Wang Huiyao: Thank you very much. John, you have an excellent proposal. I think you have gone really deep on that I agree that this relation between China and the US is the most important in the world and of course, we can work on many issues, given the world is really having profound changes as you outlined. Knowing that the population is going to hit 10 billion by 2050, we need a longer horizon and need to look at history with a broader view. When I had a dialogue with Joseph Nye, he also talked about that by 2035 or even later, maybe China and the US would treat each other differently, less hostile than today because we have the world in mind and it's going to make a huge difference. Now we have challenges like climate change, like floods in Europe, floods in China’s Henan, wildfire in North America, which we really need to contain. And I agree with your brilliant idea that since President Biden and President Xi have a such a great personal rapport, they should appoint special envoys and what you regard as Zhou Enlai-Kissinger and Liu He-Lighthizer model. These are really great.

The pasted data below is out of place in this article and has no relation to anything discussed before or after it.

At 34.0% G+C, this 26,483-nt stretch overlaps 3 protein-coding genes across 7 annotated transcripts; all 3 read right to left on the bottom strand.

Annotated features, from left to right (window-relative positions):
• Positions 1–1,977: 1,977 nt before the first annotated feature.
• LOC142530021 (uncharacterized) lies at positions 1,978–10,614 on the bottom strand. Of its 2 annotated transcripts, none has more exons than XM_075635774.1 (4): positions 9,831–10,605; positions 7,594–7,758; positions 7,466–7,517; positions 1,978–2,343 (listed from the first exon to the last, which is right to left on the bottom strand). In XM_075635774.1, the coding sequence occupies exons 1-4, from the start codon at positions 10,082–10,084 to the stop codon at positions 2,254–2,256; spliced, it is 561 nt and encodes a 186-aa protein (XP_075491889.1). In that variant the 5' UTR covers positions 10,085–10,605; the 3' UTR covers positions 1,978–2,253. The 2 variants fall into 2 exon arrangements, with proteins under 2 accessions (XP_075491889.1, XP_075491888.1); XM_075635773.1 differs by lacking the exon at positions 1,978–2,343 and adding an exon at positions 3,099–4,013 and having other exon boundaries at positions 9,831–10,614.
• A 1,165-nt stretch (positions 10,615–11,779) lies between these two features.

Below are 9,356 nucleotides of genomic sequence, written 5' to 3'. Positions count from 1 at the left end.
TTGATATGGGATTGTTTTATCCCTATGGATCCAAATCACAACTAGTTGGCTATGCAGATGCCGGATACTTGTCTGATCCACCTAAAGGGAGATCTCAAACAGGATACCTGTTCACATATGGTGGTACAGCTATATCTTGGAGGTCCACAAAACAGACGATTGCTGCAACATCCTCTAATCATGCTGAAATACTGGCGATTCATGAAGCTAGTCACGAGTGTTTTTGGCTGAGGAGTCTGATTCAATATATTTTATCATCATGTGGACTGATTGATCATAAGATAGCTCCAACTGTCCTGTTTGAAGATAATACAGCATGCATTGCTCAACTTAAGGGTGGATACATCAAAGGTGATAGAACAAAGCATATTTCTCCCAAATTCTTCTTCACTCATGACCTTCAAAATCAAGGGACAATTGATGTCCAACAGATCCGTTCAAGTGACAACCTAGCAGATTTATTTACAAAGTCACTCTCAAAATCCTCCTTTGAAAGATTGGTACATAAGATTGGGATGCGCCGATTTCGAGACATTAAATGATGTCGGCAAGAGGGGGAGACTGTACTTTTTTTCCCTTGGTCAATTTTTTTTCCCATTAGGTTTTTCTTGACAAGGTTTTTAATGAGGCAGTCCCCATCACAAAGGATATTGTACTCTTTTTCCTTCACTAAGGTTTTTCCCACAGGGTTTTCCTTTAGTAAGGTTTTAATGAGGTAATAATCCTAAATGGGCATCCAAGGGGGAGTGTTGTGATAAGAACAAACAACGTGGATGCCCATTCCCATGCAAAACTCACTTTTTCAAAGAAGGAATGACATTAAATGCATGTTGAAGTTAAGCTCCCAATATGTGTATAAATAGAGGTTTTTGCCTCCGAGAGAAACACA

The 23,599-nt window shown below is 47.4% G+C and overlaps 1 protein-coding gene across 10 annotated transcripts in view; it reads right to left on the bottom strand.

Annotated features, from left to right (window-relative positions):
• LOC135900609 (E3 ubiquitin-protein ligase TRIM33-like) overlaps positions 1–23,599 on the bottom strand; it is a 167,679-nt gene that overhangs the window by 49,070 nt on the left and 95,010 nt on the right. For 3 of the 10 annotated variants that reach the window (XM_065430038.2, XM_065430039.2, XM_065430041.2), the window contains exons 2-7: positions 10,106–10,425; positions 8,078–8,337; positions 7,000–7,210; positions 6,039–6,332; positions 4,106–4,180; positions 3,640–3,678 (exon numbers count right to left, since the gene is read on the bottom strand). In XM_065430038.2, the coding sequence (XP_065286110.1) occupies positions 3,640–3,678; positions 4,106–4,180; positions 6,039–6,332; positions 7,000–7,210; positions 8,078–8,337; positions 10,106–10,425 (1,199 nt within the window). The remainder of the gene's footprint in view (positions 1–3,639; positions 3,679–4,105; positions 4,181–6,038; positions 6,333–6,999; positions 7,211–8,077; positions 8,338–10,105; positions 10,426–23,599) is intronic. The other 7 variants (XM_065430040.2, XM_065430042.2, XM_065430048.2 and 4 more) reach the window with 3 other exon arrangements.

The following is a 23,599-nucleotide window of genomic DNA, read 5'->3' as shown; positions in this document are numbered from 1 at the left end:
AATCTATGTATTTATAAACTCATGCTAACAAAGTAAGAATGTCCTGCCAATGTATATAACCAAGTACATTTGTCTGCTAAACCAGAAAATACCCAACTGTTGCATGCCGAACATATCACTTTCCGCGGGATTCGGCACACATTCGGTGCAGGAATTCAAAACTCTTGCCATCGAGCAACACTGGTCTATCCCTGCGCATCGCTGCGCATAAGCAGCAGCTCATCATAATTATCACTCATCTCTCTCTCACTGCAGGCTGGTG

I may have a follow-up question since you are in the investment community and you had been leading the Goldman Sachs for so many years. The world really needs a lot of help and you said nine countries are going to be populous in the next several decades. The infrastructure seems to be what's lacking in many developing countries. As a matter of fact, at this CCG annual forum, former Vice Minister of Commerce, Chen Jian, who looked after the Chinese outbound investment for many years, actually said that what had been proposed at the G7 conference about B3W could be looked at together with China's BRI and other EU investment plans. The world should work together with some infrastructure plan and to look at the future, particularly for the developing countries. As a matter of fact, President Xi had a video conference with French President Macron and Angela Merkel, the German Chancellor, just several weeks ago, and they talked about China-EU collaboration in Africa. We need things that glue these countries together to work on a better objective, rather than being obsessed with these non-urgent issues such as tracing the source of the virus. So what do you think? John, please.